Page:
Exposure to antimicrobials through the milk diet or systemic therapy is associated with a transient increase in antimicrobial resistance in fecal Escherichia coli of dairy calves

C. A. Foutz, S. M. Godden, J. B. Bender, F. Diez-Gonzalez, M. Akhtar, A. Vatulin

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3 Scopus citations

Abstract

The objective of this prospective cohort study was to describe the relationship between exposure to antimicrobials, through both the milk diet and systemic therapy, and to describe antimicrobial resistance of fecal Escherichia coli in dairy calves pre- and postweaning. A convenience sample of 15 Minnesota dairy farms was chosen, representing 3 equal cohorts of milk diet fed to preweaned calves: medicated milk replacer (MMR), nonmedicated milk replacer (NMR), or pasteurized nonsaleable milk (PNM). Five newborn calves were enrolled on each farm, with fecal samples collected from each calf at 1, 3, 5, and 16 wk of age. After isolation, 3 colonies of E. coli were randomly selected from each sample to determine antimicrobial susceptibility by minimum inhibitory concentration (Sensititer, Thermo Scientific, Waltham, MA) to 8 antimicrobials in 8 classes. The isolate was given an antimicrobial resistance score (ARS) according to the number of antimicrobial classes to which it was resistant. Any isolate resistant to 3 or more antimicrobials was defined as being multidrug resistant (MDR). Relationships between ARS and MDR (dependent variables) and possible explanatory variables were analyzed using mixed multivariable linear and logistic regression models, respectively, with critical P-values adjusted for multiple contrasts. Seventy percent of isolates were resistant to sulfadimethoxine. For wk 1 and 3, the mean ARS values were greatest for fecal E. coli from calves fed MMR or PNM compared with NMR, with no difference in ARS values between the MMR and PNM groups at either time point. At wk 5, the mean ARS value was greatest for fecal E. coli from calves fed MMR (3.56 ± 0.45; mean ± SE), intermediate for calves fed PNM (2.64 ± 0.45), and lowest for calves fed NMR (1.54 ± 0.45). However, by wk 16, the mean ARS values were ≤1.0 and did not differ among milk diets. Evaluation of the proportion of isolates with MDR mirrored the results of the ARS analysis (MDR more prevalent in MMR and PNM groups preweaning; no difference among milk diets at 16 wk). There was a tendency for an increase in ARS at wk 5 (1.28 ± 0.70), and the odds for MDR in fecal E. coli were estimated to be 5.2 (95% confidence interval = 0.67, 35.7) and 101.1 (95% confidence interval = 1.15, >999.9) higher at wk 3 and 5 if the calf was treated with a systemic antimicrobial within the 14-d period before sampling. These findings suggest that exposure to antimicrobials through the milk diet or systemic therapy may result in a transient increase in resistance in fecal E. coli, but once the antimicrobial pressure is removed, susceptible E. coli are able to flourish again, resulting in an overall decrease in resistance.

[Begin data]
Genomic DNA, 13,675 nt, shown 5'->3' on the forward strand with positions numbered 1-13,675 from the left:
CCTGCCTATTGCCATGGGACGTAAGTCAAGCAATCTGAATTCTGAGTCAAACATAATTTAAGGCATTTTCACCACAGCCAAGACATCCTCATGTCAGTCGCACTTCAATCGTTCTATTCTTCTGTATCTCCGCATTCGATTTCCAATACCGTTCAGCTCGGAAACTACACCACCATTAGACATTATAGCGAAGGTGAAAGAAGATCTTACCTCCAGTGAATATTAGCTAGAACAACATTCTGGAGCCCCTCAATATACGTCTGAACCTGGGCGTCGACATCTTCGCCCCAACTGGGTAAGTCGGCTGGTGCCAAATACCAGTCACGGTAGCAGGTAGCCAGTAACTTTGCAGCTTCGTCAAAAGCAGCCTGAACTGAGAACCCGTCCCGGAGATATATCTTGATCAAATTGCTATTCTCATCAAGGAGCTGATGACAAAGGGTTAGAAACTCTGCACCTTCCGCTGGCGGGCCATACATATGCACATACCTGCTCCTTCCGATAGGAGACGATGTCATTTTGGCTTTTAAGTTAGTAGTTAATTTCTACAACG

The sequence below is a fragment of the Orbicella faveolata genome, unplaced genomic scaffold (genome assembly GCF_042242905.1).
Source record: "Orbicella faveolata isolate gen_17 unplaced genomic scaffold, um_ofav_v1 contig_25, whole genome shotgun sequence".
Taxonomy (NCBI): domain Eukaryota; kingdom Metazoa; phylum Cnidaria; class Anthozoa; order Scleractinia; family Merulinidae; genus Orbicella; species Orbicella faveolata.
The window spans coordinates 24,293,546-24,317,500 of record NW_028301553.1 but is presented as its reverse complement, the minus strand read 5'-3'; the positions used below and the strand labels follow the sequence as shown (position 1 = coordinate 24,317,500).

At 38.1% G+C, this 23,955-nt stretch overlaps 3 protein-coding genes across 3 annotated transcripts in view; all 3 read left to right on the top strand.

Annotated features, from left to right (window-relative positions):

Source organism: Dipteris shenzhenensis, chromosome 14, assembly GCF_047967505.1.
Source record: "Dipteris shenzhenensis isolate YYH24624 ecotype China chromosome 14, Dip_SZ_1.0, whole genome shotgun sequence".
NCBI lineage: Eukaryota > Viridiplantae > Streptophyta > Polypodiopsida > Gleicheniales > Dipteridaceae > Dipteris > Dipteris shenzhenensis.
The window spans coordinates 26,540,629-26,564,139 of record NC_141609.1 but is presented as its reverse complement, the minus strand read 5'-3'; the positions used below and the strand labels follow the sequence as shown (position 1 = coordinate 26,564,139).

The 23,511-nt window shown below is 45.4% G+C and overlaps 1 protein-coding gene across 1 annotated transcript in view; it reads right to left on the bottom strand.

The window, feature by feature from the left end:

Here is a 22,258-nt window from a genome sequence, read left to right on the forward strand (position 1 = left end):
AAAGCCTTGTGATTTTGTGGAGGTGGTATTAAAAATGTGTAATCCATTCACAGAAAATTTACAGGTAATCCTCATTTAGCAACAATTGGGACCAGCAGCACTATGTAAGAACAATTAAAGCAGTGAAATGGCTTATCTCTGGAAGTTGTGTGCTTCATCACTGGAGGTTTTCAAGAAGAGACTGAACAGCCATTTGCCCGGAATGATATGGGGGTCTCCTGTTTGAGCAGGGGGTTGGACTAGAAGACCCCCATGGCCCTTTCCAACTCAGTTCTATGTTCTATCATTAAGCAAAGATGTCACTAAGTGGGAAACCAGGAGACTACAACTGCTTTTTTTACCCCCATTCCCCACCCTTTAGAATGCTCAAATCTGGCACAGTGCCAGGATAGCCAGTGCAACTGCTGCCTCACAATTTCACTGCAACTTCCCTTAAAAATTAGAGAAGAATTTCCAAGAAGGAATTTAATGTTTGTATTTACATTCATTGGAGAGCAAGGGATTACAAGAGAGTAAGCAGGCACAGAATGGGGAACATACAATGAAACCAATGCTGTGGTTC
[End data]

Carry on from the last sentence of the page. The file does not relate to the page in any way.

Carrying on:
Original languageEnglish (US)
Pages (from-to)10126-10141
Number of pages16
JournalJournal of Dairy Science
Volume101
Issue number11
DOIs
StatePublished - Nov 2018

Bibliographical note

Funding Information:
This work was supported by a grant from the Minnesota Agricultural Experiment Station. We thank the participating dairy producers for allowing us to collect samples from their farms. We also thank various people at the University of Minnesota who contributed in a variety of ways, including Randall Singer for his consulting expertise, Aaron Rendahl for his statistical consulting expertise, Habner Bastos and Cristiano Gontijo for their technical work, Karen Olsen for her expertise and consulting on the MIC testing, and Jenny Timmerman along with the Laboratory for Udder Health staff for their technical support on MIC testing. Finally, we thank Mary Bulthaus from DQCI Laboratory (Mounds View, MN) for her consulting expertise and technical work with analysis of the pasteurized nonsaleable milk samples.

Keywords

  • antimicrobial resistance
  • calf
  • milk
  • therapy

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